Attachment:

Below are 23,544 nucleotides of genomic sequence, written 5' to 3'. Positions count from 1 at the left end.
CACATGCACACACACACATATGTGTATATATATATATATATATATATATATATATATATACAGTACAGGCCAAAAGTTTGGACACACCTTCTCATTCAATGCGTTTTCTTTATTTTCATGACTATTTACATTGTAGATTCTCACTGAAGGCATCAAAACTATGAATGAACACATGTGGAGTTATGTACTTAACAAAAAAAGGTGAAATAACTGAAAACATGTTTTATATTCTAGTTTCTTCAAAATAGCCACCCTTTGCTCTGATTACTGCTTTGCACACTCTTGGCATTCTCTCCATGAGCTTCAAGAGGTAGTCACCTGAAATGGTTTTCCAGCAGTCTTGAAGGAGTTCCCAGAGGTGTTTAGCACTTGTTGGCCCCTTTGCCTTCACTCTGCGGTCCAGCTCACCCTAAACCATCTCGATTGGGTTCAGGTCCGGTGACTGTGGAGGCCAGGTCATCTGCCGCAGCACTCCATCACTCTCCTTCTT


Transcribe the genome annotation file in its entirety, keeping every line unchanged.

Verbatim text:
Below are 23,544 nucleotides of genomic sequence, written 5' to 3'. Positions count from 1 at the left end.
CACATGCACACACACACATATGTGTATATATATATATATATATATATATATATATATATACAGTACAGGCCAAAAGTTTGGACACACCTTCTCATTCAATGCGTTTTCTTTATTTTCATGACTATTTACATTGTAGATTCTCACTGAAGGCATCAAAACTATGAATGAACACATGTGGAGTTATGTACTTAACAAAAAAAGGTGAAATAACTGAAAACATGTTTTATATTCTAGTTTCTTCAAAATAGCCACCCTTTGCTCTGATTACTGCTTTGCACACTCTTGGCATTCTCTCCATGAGCTTCAAGAGGTAGTCACCTGAAATGGTTTTCCAGCAGTCTTGAAGGAGTTCCCAGAGGTGTTTAGCACTTGTTGGCCCCTTTGCCTTCACTCTGCGGTCCAGCTCACCCTAAACCATCTCGATTGGGTTCAGGTCCGGTGACTGTGGAGGCCAGGTCATCTGCCGCAGCACTCCATCACTCTCCTTCTT